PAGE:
at 3-5). Therefore, the Court finds that an award of $342,500 fairly and accurately reflects
Next, the Court finds that Plaintiffs are entitled to treble damages under § 1117 of the
Lanham Act. A court may award treble damages “if the infringement is willful or intentional.”
CrossFit, Inc. v. 2XR Fit Systems, LLC, No. 13-1108, 2014 WL 972158, at *11 (D.N.J. Mar. 11,
2014).4 The Third Circuit has explained that “willful infringement consists of more than the
accidental encroachment of another’s right. It involves an intent to infringe or a deliberate
disregard of a mark holder’s rights.” SecuraComm Consulting Inc. v. Securacom Inc., 166 F.3d
182, 187 (3d Cir. 1999), superseded by statute on other grounds as recognized by Banjo Buddies,
Inc. v. Renoksy, 399 F.3d 168 (3d Cir. 2005).
The Court easily concludes that Defendant willfully misappropriated Plaintiffs’ intellectual
property rights. Here, Defendant entered into contract negotiations with Plaintiffs in an attempt to
secure a tennis racquet endorsement deal. (See, e.g., D.E. No. 44-7 at 7). Despite the fact that
those negotiations fell through, Defendant in 2012 began using—and continues to use to this day—
Ms. Mattek-Sands’s name, likeness, image, and indicia without her authorization and without
compensating Plaintiffs. (Id. at 6). Furthermore, Defendant was personally served with Plaintiffs’
Complaint on October 23, 2013 (D.E. No. 5). See Coach, Inc. v. Ocean Point Gifts, No. 09-4215,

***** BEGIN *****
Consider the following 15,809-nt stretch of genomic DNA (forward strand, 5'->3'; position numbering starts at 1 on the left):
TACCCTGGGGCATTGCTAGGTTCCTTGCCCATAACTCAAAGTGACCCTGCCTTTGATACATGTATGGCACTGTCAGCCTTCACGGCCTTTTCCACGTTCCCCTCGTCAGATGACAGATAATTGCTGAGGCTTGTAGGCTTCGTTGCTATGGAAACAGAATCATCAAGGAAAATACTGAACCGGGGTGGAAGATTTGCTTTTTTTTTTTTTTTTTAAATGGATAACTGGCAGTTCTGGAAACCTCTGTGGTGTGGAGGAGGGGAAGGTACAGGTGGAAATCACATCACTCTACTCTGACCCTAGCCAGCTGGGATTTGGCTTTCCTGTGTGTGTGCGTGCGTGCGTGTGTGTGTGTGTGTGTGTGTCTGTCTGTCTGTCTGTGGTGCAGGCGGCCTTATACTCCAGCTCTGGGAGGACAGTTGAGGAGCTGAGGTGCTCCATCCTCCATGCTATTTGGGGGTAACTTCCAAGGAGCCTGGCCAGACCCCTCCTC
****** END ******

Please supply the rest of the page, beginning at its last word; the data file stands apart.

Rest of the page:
2010 WL 2521444, at *7 (D.N.J. June 14, 2010) (finding willfulness where defendant continued
to infringe after receiving the complaint).
Accordingly, the Court finds that Defendant’s
Although Plaintiffs represent that the industry standard for an annual retainer associated with a tennis racquet
endorsement deal would have been approximately $36,000 in or around 2012, Plaintiffs seek damages based upon the
annual retainer Defendant itself suggested during contract negotiations with Plaintiffs, i.e., $25,000. (Pl. Supp. Br. at
Unless otherwise indicated, all internal citations and quotation marks are omitted, and all emphasis is added.
misappropriation of Ms. Mattek-Sands’s name, likeness, and indicia was—and continues to be—
willful and egregious. See Travelodge Hotels, Inc. v. Elkins Motel Assocs., Inc., No. 03-0799,
2005 WL 2656676, at *12 (Oct. 18, 2005) (awarding treble damages under the Lanham Act where
defendant was put on notice of Plaintiff’s trademark rights but continued to infringe); see also
A&H Sportswear Co., Inc. v. Victoria’s Secret Stores, Inc., 167 F. Supp. 2d 770, 802 (E.D. Pa.
2001) (noting that Lanham Act damages may be enhanced “to deter cases of egregious
infringement”). Therefore, Plaintiffs are entitled to treble damages in the amount of $1,027,500.
Finally, the Court finds that Plaintiffs are entitled to reasonable attorney’s fees and costs.
Under § 1117 of the Lanham Act, a “court in exceptional circumstances may award reasonable
attorney fees to the prevailing party.” 15 U.S.C. § 1117. The Third Circuit has interpreted
“exceptional” to mean involving culpable conduct. Securacomm Consulting, Inc. v. Securacom
Inc., 224 F.3d 273, 280 (3d Cir. 2000). Culpable conduct includes, for example, knowing
infringement, bad faith, fraud, and malice. Green v. Fornario, 486 F.3d 100, 103 (3d Cir. 2007).
As discussed supra, the Court can readily infer knowing infringement and thus finds that this case
is exceptional for purposes of § 1117.
The Court has reviewed Plaintiffs’ supplemental
documentation and finds that Plaintiffs’ request for attorney’s fees and costs in the amount of
$31,862.90 is fair and reasonable given the procedural history and services required in this case.
An appropriate Order accompanies this Memorandum Opinion.
Esther Salas, U.S.D.J.